Toyota has been dogged with lawsuits for years over claims of unintended acceleration in their cars, but they've never actually lost a case that went to a jury — until yesterday. An Oklahoma jury ruled the automaker must pay $3 million for two claims over an injury and a death related to unintended acceleration.
Bloomberg reports that the case dealt with a 2005 Toyota Camry driven by 76-year-old Jean Bookout which reportedly sped out of control while exiting an Oklahoma highway in 2007. The car crashed, injuring Bookout and killing her passenger, 70-year-old Barbara Schwarz.
The jury ruled that Camry's electronic system was defective and Toyota acted with "reckless" disregard, Bloomberg reports. The automaker must pay $1.5 million for each claim, and the jury today is considering punitive damages as well.
A lawyer for Bookout said Toyota knew as far back as 2004 that they had issues with out of control cars, and blamed its electronic throttle-control system. Bookout's lawyers said that sticky floor mats do not explain all of the unintended acceleration cases that have popped up.
But a lawyer for Toyota said there was no mechanical issue with the Camry and said Bookout instead made a mistake while driving — possibly pushing the accelerator instead of the brake as she left the highway.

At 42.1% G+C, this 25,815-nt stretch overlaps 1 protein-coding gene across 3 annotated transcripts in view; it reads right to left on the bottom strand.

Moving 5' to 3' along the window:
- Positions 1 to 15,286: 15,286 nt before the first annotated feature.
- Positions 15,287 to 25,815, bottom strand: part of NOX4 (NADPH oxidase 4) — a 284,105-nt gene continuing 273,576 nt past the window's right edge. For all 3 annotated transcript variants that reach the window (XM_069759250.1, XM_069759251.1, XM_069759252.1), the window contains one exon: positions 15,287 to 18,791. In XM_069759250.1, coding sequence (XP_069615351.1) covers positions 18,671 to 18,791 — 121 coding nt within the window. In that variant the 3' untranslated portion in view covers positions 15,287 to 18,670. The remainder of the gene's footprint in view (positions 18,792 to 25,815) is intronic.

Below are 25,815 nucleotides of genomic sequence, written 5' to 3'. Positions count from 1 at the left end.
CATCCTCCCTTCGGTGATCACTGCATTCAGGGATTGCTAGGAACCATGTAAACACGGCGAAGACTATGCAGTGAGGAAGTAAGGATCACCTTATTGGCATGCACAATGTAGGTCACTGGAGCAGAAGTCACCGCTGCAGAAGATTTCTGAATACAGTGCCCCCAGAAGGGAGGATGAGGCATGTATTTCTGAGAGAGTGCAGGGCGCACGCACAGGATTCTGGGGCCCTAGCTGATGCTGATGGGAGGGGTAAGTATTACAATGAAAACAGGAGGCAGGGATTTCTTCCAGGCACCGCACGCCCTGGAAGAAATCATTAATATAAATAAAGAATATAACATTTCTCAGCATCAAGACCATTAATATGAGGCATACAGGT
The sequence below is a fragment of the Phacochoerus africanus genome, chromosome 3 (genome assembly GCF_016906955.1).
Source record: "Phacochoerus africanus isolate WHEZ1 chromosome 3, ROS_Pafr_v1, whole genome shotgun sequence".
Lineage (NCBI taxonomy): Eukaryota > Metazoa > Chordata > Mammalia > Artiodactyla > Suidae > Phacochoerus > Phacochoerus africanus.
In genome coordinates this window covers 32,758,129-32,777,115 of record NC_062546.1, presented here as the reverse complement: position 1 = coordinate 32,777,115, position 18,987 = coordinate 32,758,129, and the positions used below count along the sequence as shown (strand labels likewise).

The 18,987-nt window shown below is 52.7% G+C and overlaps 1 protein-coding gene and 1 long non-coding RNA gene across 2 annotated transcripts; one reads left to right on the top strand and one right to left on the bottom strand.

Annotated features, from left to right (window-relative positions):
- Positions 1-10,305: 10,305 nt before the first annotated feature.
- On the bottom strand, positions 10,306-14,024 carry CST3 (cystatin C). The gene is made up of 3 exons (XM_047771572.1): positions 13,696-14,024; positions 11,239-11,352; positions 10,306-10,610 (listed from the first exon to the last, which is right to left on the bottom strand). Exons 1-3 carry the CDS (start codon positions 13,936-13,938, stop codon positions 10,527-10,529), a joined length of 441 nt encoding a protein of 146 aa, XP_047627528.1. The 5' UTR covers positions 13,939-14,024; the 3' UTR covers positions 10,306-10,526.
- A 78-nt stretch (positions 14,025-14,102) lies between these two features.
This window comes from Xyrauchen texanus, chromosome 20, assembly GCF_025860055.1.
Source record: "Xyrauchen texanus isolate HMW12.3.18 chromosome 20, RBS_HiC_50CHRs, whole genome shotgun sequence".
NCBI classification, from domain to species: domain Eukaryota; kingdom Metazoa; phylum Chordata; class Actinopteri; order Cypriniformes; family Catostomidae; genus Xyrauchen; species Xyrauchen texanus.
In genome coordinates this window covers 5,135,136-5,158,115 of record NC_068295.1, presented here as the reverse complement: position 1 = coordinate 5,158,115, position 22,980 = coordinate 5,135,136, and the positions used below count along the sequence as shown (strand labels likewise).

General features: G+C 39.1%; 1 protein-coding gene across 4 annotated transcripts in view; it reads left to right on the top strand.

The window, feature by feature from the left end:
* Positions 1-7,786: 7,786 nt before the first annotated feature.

Evidently, the jury didn't buy that explanation. This case is just one of several hundred claims filed against Toyota in state and federal courts over out of control cars, one that previously involved massive recalls and a PR crisis.
As I noted before, this is the first time Toyota has lost such a case, although they did settle a class-action lawsuit over unintended acceleration that cost them a staggering $1.3 billion, which was good for lawyers and basically no one else.
In the first standalone case in California that happened earlier this month, a jury ruled that a driver in his 80s was at fault, not the car. And when the federal government investigated the crashes, they found that pedal mix-ups were largely the cause of the crashes, a position we at Jalopnik have maintained for years.
But hey, you can convince a jury of anything. It will be very interesting to see how juries view the hundreds of other cases headed to trial in the next few years. Sure, $3 million is a drop in the bucket for Toyota — they probably earn that much in a week's worth of Corolla sales or something crazy like that — but public perception problems are more expensive in the long run.
One thing is for sure: these headaches are far from over for Toyota.
Hat tip to Ilya!